Following a flood of criticism, children's publisher Scholastic has decided to stop distributing a picture book about one of George Washington's slaves.
The book, "A Birthday Cake for George Washington," tells the story of a Hercules, a slave used by the president as his chef. When the country is struck by a sugar shortage, Hercules and his daughter Delia cheerfully navigate the problem and bake the president a cake without sugar.
The book, which shows Hercules and Delia smiling on nearly every page and taking pride in their position, has been roundly criticized for whitewashing the history of slavery.
Of particular concern to critics is a major biographical fact that was omitted from the book's central narrative, but included in an author's note: Namely, that Hercules eventually escaped bondage at Washington's plantation home, Mount Vernon, on February 22, 1797, President Washington's 65th birthday.
The controversy has sparked a debate about producing children's literature that offers a nuanced view of slavery and that is able to ask uncomfortable questions without stifling a conversation on one of the nation's darkest chapters.
"We need literature that wrestles with the evils of slavery while confronting its complexity," Michael Twitty wrote in an editorial for the UK's Guardian.
After the controversy broke, several members of the diverse team behind the book spoke out in defense of it.
Slavery was a complex institution, and in fact, some slaves found happiness and pride in some of their tasks, Ramin Ganeshram, the author of the book who is of Iranian-Trinidadian descent, wrote in a defense in a post for the Children's Book Council.
“Bizarrely, and yes, disturbingly, there were some enslaved people who had a better quality of life than others and ‘close’ relationships with those who enslaved them,” wrote Ms. Ganeshram, who said she researched the subject for nearly four years. “It is the historical record – not my opinion – that shows that enslaved people who received ‘status’ positions were proud of these positions – and made use of the ‘perks’ of those positions.”
She added that Americans' discomfort with slavery blinds us to its complexities.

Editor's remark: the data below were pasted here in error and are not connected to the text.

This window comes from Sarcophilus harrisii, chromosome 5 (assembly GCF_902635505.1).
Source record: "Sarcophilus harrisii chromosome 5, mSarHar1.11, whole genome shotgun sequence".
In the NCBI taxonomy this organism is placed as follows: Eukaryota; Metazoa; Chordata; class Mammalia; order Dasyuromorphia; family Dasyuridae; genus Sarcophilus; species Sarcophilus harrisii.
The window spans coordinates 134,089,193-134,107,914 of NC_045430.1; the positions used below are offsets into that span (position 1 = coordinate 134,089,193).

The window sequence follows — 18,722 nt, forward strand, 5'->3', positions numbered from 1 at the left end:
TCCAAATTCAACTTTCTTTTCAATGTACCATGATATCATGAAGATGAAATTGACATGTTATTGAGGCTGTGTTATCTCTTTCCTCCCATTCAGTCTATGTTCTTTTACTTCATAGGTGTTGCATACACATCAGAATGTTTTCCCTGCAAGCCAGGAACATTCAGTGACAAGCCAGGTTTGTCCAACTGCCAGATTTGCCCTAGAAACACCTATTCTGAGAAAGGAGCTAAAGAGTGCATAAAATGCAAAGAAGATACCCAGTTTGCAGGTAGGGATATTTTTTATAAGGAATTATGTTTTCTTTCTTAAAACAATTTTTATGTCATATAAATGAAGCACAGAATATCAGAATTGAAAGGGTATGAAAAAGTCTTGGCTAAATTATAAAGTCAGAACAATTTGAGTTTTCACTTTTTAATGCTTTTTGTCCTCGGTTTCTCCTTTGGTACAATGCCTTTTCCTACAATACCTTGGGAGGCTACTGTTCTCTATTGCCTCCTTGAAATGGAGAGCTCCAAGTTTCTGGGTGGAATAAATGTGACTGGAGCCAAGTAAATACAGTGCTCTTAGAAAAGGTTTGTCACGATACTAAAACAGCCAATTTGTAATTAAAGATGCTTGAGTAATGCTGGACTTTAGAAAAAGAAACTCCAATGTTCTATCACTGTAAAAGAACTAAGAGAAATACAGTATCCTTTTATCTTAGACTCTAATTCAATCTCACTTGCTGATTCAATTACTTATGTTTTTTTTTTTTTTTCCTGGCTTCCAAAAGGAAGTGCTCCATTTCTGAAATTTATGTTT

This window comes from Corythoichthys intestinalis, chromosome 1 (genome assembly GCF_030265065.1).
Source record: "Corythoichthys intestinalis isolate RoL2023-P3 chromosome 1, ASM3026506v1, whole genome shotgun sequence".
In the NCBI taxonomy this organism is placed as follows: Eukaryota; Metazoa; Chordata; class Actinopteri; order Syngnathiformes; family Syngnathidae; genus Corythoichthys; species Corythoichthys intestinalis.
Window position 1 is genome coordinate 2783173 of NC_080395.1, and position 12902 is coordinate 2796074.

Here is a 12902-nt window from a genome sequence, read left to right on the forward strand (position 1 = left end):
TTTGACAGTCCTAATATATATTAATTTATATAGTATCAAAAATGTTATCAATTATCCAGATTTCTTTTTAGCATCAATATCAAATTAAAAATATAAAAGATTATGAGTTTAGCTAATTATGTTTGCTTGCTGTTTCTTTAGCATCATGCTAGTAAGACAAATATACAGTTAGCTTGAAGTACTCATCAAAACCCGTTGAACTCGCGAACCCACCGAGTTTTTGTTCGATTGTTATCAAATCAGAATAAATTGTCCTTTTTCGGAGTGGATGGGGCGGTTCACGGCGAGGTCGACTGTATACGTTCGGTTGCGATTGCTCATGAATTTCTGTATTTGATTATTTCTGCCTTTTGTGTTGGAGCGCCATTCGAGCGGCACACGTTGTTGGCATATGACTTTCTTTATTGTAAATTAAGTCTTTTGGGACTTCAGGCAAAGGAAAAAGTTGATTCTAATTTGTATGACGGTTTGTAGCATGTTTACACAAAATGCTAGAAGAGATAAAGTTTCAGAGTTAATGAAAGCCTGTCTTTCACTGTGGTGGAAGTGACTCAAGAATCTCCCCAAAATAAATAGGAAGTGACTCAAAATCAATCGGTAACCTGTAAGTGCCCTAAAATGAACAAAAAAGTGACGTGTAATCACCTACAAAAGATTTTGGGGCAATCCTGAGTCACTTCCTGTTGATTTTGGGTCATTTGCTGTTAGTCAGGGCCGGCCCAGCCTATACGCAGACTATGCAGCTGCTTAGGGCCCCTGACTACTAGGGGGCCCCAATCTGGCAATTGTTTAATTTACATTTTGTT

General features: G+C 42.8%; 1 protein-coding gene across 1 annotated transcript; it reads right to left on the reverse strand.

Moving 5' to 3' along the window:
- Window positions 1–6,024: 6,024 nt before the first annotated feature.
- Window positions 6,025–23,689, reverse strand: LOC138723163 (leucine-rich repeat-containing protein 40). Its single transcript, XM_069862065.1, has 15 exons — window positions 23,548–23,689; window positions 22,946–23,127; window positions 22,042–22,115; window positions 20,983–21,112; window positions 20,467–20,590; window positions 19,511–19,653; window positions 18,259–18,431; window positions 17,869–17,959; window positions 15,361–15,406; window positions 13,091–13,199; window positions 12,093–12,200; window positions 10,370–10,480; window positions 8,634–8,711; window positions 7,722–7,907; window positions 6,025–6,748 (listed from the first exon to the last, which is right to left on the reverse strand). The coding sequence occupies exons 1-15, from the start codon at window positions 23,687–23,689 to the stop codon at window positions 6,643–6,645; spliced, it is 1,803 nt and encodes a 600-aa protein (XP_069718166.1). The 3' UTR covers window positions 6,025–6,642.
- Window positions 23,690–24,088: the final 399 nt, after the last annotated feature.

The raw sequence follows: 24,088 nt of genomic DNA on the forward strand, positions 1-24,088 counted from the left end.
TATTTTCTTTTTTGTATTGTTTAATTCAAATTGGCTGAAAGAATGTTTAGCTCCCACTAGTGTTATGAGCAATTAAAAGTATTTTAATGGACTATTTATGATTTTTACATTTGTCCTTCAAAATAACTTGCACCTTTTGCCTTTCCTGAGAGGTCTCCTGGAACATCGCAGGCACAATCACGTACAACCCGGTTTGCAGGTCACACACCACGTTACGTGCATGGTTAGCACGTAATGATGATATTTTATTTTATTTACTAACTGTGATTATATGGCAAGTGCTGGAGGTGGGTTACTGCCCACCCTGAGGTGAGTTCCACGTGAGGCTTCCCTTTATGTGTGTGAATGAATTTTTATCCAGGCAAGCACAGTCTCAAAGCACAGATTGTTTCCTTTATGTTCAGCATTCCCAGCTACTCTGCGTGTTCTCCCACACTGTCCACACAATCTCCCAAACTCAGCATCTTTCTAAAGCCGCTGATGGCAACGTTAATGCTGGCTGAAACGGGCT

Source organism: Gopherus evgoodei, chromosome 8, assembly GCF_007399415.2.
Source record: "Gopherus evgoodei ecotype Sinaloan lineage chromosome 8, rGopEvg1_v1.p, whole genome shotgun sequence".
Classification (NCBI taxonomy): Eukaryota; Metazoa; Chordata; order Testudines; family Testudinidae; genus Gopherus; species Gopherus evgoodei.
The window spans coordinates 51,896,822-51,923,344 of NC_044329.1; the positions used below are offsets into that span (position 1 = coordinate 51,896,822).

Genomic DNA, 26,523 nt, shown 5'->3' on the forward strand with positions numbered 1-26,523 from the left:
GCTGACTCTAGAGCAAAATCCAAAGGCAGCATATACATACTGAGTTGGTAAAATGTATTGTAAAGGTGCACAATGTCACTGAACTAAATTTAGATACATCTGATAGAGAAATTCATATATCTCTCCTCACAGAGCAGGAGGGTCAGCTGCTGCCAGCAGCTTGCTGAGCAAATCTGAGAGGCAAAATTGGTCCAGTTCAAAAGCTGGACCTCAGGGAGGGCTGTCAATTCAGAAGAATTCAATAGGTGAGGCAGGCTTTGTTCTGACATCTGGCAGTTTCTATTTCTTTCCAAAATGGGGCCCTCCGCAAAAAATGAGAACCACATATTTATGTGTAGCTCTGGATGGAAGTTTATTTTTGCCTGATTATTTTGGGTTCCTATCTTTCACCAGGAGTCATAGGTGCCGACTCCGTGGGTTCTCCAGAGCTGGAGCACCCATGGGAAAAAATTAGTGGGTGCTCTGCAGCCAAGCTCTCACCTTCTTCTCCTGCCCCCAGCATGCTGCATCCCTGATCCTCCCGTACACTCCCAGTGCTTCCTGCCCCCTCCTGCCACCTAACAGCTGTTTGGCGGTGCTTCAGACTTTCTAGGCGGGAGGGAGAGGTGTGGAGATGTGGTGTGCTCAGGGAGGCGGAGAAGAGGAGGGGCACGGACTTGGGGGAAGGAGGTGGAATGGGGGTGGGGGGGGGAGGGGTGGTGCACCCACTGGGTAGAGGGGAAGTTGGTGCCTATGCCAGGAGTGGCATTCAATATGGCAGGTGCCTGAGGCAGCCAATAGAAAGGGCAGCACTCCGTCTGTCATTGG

"In a modern sense, many of us don't like to consider this, fearing that if we deviate from the narrative of constant-cruelty we diminish the horror of slavery. But if we chose to only focus on those who fit that singular viewpoint, we run the risk of erasing those, like Chef Hercules, who were remarkable, talented, and resourceful enough to use any and every skill to their own advantage."
Andrea Davis Pinkney, vice president and executive editor of Scholastic Trade Publishing, also wrote a long essay in defense of the book.
"Hercules is often thought of by culinary historians as the first celebrity chef in America. On each day of the year – and especially on the president's birthday – Hercules ruled the kitchen. He was quite proud of his status in the Washington home, and he lived a life of near-freedom," wrote Ms. Pinkney, who is black and a winner of the Coretta Scott King Award.
But critics responded with a torrent of criticism.
“Ample documentation exists to support how demanding Washington was of the Whites, indentured servants and enslaved Blacks who worked for him and of his unyielding demands to get his money’s worth from the slaves he owned,” Indiana State University librarian Edi Campbell wrote in a blog post, citing Henry Wiencek’s “An Imperfect God: George Washington, His Slaves, and the Creation of America.”
"Slaving, literally, over a hot 18th century stove to bake a cake for a man who has you and your child in bondage ain't happiness or pride," The Root contributing editor Demetria Lucas D'Oyley wrote. "It's duty. It's survival. It's busy work to pass the time while you're plotting your escape."
Eventually, Scholastic relented.
“While we have great respect for the integrity and scholarship of the author, illustrator, and editor,” the company said in a statement, “we believe that, without more historical background on the evils of slavery than this book for younger children can provide, the book may give a false impression of the reality of the lives of slaves and therefore should be withdrawn.”
The news highlights a vacuum in children's books that deal honestly and openly with slavery, writes Mr. Twitty for the Guardian.
"[O]ur society has poorly dealt with slavery in relation to our children," he writes. "[I]t would be great if there were a plethora of books to ease that process."